Did you know that fiber producers can help to shift agriculture’s climate impact, while at the same time adding to their farm’s differentiation and story? In this workshop, Mari Stuart introduces the toolkit of farming and land management practices known as carbon farming practices, and its relevance for fiber farmers. Carbon farming practices rebuild soil organic matter and improve soil health, and in so doing improve the soil’s capacity to capture and store carbon from the atmosphere. We will go over different regenerative pasture management practices and their applicability in our region, and look at a sample carbon farming plan for a small sheep and goat farm. Towards the end, Mari shares how new and emerging carbon markets could help small-scale fiber farmers to access funding for implementing these systems and get compensated for good ecological stewardship.
There will be ample time for Q&A at the end to get all your questions answered.
This is a free event but a $10 donation is suggested and appreciated. https://localcloth.org/Donate
Unlock the mysteries of screen printing with simple, immediate, low-tech processes to print anything from t-shirts to fine scarves, from paper cards to fabric yardage. Jen will show you how to design a range of stencils to print through screens including: painting with screen filler and drawing fluid, rubbing textures with wax, cutting shelf paper, and more. Printing media will focus primarily on water-soluble textile inks, but Jen will also review processes to thicken dyes and color removers. Let her show you lots of tips and tricks to keep on printing at home! OPEN TO ALL SKILL LEVELS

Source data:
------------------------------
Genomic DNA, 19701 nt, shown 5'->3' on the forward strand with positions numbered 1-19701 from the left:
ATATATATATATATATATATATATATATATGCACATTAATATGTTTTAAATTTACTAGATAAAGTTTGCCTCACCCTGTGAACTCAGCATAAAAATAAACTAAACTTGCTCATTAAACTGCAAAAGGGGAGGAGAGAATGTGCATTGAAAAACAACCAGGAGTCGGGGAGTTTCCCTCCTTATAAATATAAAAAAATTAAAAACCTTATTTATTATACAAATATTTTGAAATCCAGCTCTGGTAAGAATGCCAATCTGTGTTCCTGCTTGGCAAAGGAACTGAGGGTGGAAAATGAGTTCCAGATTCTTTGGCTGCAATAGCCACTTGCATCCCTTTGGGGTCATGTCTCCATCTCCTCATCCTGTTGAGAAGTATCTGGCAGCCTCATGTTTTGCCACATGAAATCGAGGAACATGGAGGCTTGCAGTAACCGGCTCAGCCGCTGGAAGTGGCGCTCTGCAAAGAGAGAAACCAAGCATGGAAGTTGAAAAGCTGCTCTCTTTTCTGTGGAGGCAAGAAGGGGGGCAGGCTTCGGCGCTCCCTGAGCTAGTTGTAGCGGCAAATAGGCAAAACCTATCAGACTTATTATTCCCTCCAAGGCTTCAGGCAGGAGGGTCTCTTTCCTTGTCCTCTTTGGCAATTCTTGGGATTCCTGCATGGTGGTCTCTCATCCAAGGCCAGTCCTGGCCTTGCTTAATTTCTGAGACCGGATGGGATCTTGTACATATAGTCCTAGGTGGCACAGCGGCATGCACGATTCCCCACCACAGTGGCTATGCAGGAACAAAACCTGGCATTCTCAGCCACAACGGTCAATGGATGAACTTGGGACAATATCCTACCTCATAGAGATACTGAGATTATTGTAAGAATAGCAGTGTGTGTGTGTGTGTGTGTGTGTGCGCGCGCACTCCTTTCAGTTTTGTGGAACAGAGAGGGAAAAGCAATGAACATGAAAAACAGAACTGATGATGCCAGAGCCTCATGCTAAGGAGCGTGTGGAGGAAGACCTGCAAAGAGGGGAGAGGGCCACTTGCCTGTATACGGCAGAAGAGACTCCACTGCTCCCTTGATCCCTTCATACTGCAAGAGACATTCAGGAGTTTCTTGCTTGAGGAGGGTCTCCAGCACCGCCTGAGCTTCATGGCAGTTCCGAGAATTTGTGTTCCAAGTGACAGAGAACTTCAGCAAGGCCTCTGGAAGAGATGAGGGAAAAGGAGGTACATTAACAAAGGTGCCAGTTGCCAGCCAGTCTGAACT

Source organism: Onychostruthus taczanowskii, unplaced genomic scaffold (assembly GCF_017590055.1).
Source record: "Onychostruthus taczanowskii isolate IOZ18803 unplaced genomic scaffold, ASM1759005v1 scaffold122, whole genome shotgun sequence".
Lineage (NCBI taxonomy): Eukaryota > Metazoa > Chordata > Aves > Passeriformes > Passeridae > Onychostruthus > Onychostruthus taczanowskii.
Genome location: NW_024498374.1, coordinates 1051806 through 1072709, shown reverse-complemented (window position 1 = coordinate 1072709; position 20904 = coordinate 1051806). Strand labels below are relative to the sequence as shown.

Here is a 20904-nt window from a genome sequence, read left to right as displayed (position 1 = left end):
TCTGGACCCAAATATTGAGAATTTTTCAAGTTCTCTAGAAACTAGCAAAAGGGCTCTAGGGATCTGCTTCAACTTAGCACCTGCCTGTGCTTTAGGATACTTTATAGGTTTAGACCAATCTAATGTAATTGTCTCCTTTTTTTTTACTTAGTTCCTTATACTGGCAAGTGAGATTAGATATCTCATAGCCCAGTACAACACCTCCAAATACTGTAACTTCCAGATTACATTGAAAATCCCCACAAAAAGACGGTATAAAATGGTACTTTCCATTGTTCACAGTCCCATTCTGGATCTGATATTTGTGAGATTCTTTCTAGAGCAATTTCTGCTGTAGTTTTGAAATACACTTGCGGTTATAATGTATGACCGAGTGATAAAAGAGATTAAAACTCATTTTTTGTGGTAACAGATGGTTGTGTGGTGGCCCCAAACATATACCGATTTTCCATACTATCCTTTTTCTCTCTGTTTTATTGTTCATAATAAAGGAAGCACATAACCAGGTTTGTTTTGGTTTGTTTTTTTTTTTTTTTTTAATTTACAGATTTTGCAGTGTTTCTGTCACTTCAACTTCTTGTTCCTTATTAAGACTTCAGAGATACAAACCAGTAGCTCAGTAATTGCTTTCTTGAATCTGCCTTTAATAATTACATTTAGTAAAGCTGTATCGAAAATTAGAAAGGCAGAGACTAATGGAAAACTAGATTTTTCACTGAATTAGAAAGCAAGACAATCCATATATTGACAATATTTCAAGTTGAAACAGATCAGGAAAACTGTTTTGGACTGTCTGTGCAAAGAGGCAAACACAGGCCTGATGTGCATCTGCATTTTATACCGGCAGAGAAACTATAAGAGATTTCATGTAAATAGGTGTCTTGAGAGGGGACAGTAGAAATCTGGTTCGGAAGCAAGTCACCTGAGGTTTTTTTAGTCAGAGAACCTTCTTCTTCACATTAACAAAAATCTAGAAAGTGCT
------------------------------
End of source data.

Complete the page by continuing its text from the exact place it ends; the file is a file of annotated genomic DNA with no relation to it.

Working from her home kitchen, Jen will conduct class via Zoom. She will demonstrate all processes and encourage interaction as she goes. You can watch, follow along, and ask questions, then experiment on your own optional “homework” after class Saturday evening and show your work for discussion Sunday morning. “Homework” is recommended for practice, feedback, and advice but is totally optional; you can get as much or as little hands-on experience as you want.
Recipes and procedures are pulled straight from Jen’s book, “Printing on Fabric: Techniques with Screens, Stencils, Inks and Dyes,” available autographed directly from her at jennythreads.etsy.com or from amazon, etc.
Overview of the Screen, Stencil and Print Surface
Examples of Prints and Characteristics of Techniques
Simple Cut Stencils: Contact Shelf Paper
Printing Found Textures: Paraffin Wax Rubbing
Intricate Cut Stencils: Tyvek
Painted Stencils Part 1: Drawing Fluid
Question and Answer Time: how did your printing go?
Painted Stencils Part 2: Screen Filler Spray-out
Layout, Registration & Repeat Printing
Thickening Dyes: Sodium Alginate
Printing Color Removal: Thiox and Bleach
Materials fee: 0
Registration: Members $140 Non-members $ 180
Instructor: Bio Jen Swearington
Wondering what to do on the first Saturday in May this year? Kentucky Derby? Virtual Maryland Sheep and Wool? How about Fiber Farmers Day!